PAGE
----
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How To Handle Workplace Harassment Claims

Has an employee raised claims of workplace harassment? Did you know that a 2019 poll revealed that 90% of workers suffered from workplace harassment?

No one wants workplace harassment to take place in their company. However, these events are unpredictable and are no one’s fault besides the offender. This is why it’s important to know how to handle workplace harassment when it arises.

Anyone can fall victim to workplace harassment. So, protect your employees and take the necessary steps to prepare for and address workplace harassment claims. Here’s a complete guide on how you can handle workplace harassment situations.

Understand Workplace Harassment

The first step in handling workplace harassment claims is to understand them. There are many kinds of workplace harassment, such as physical and discrimination. There’s also verbal, psychological, and sexual harassment.

Not all types of harassment are against the law, and some are only against company policy. Workplace policies about harassment should have a clear definition of it. If a claim ever goes to court, strong policies can prevent the offender from working through loopholes.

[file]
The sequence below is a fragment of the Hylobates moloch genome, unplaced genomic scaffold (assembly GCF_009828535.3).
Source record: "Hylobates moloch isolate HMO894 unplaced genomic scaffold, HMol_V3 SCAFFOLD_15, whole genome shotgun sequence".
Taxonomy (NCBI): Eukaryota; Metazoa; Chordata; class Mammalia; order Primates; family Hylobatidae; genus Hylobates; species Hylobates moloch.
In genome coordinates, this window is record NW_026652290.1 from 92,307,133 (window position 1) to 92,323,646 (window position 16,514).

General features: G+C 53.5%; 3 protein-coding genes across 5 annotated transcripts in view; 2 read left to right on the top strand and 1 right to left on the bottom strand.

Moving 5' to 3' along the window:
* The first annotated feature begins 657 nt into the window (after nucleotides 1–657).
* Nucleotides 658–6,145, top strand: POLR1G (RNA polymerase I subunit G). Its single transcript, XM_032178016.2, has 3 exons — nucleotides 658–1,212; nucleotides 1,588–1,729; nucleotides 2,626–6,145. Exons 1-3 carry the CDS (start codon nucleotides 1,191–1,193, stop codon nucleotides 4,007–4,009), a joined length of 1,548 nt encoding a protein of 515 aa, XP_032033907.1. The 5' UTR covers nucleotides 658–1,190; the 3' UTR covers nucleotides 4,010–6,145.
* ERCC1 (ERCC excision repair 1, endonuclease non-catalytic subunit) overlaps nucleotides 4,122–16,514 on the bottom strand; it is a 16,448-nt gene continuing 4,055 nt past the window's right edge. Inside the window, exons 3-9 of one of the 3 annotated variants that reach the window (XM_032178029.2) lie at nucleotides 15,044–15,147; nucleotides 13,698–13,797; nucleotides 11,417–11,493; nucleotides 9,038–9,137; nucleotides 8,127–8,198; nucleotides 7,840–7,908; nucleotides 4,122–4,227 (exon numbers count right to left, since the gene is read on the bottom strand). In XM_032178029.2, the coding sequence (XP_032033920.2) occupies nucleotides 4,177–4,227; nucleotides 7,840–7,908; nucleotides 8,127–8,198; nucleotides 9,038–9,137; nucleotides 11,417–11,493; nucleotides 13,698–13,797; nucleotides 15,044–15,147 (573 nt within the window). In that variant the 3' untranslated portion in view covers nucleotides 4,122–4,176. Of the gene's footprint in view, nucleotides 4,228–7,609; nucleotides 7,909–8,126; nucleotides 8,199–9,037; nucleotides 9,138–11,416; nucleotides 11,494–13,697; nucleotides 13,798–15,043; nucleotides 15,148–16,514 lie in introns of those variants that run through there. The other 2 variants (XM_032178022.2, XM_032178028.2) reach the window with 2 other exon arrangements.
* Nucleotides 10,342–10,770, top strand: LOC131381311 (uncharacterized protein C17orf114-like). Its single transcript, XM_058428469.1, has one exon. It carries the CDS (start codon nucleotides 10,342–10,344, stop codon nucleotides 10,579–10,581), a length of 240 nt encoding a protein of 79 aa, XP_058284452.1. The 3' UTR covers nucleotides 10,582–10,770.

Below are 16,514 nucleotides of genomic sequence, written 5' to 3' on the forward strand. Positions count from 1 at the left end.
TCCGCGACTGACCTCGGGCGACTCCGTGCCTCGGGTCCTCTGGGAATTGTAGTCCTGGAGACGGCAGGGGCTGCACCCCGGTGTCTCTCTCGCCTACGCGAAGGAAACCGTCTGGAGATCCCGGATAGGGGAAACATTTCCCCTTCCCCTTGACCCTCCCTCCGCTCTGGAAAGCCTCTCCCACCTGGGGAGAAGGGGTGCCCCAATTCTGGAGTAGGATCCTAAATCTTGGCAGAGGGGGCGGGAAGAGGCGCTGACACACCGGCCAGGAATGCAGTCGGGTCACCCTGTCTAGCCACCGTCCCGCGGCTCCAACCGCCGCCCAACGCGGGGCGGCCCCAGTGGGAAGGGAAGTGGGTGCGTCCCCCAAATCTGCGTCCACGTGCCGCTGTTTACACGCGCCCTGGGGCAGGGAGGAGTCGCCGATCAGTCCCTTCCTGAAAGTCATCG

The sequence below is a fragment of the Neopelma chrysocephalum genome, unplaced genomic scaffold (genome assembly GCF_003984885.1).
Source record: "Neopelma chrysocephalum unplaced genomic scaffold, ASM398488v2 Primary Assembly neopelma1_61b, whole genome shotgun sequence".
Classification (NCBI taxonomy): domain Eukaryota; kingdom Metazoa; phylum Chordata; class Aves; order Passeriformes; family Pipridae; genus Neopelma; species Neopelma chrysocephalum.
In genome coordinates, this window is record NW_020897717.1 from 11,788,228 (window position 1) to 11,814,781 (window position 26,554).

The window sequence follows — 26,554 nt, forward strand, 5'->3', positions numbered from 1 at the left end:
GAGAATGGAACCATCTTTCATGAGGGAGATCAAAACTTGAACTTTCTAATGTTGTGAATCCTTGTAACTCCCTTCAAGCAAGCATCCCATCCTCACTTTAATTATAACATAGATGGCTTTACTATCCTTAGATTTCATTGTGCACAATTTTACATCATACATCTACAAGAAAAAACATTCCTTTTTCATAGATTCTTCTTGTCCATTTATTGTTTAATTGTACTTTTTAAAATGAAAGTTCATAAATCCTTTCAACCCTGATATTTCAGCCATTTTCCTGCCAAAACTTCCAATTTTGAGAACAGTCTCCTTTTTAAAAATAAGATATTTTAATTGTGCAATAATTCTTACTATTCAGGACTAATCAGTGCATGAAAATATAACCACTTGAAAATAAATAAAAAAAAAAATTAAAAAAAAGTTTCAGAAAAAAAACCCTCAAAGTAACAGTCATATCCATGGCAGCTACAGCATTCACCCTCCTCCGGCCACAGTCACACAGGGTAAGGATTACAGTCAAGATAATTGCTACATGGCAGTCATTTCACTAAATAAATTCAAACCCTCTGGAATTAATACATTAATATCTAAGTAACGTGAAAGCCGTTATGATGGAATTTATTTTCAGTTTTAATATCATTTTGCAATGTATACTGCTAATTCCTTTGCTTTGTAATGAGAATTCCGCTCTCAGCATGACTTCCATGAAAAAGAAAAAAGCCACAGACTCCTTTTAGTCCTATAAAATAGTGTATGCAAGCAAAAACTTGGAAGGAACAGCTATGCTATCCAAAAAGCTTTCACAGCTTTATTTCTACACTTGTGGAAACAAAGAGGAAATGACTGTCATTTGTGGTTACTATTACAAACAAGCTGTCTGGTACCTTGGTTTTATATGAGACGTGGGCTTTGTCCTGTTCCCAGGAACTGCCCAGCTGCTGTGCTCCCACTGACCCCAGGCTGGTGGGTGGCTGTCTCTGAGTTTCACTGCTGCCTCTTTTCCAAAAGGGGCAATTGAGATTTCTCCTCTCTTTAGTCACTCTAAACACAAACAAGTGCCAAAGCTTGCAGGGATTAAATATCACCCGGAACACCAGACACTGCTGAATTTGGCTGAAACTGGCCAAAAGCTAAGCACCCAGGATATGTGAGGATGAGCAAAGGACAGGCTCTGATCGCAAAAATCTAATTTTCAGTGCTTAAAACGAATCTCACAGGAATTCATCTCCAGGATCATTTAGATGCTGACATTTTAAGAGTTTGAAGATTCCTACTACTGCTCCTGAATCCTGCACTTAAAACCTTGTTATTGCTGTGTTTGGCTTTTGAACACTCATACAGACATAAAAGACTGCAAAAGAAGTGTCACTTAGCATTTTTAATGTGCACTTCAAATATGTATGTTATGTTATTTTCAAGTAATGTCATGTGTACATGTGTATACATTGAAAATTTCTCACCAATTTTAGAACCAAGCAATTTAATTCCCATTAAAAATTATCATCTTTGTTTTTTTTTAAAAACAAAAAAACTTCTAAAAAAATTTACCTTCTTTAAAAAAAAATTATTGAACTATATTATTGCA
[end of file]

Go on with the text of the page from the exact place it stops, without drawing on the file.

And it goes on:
Things such as power can contribute to harassment. Not handling these claims with professionalism can also lead to a retaliation claim. This is why you should follow the set policies to avoid further claims.

Follow Procedures in Place

All companies have an employee handbook that should cover harassment claims. Following these steps is a great way to avoid other claims such as unfair treatment. This also helps you prime the foundation for a formal investigation if needed.

Workplace harassment policies and protocols may vary depending on your state and company. Always make sure to read your worker handbook on what to do in case you get a harassment complaint. Here are a few ways you can handle workplace harassment in your company:

1. Interview the People Implicated in The Incident

When handling a workplace harassment claim, always make sure to be empathetic. Always be open to their story and avoid judging them or giving unsolicited advice. Give respect and compassion to anyone complaining and always keep things confidential.

The first step in a harassment investigation is to interview the people involved in the harassment incident. This includes the victim(s), the harasser(s), and any witnesses. It’s crucial to get a clear picture of what happened.

Make sure to know the how, who, what, when, where, and why of the incident. Ask precise details on what got said or done during the incident.

Avoid Victim-Shaming

When asking questions, you should be sensitive and choose your words. Avoid confronting the complainant and giving unsolicited advice. Many people shame victims without even realizing it.

A common way people do this is by making statements like “This would have gotten avoided if you had …”. Making statements such as “I would’ve defended myself or ran away” is also not helpful. Always remember that victims of harassment did not want to experience it.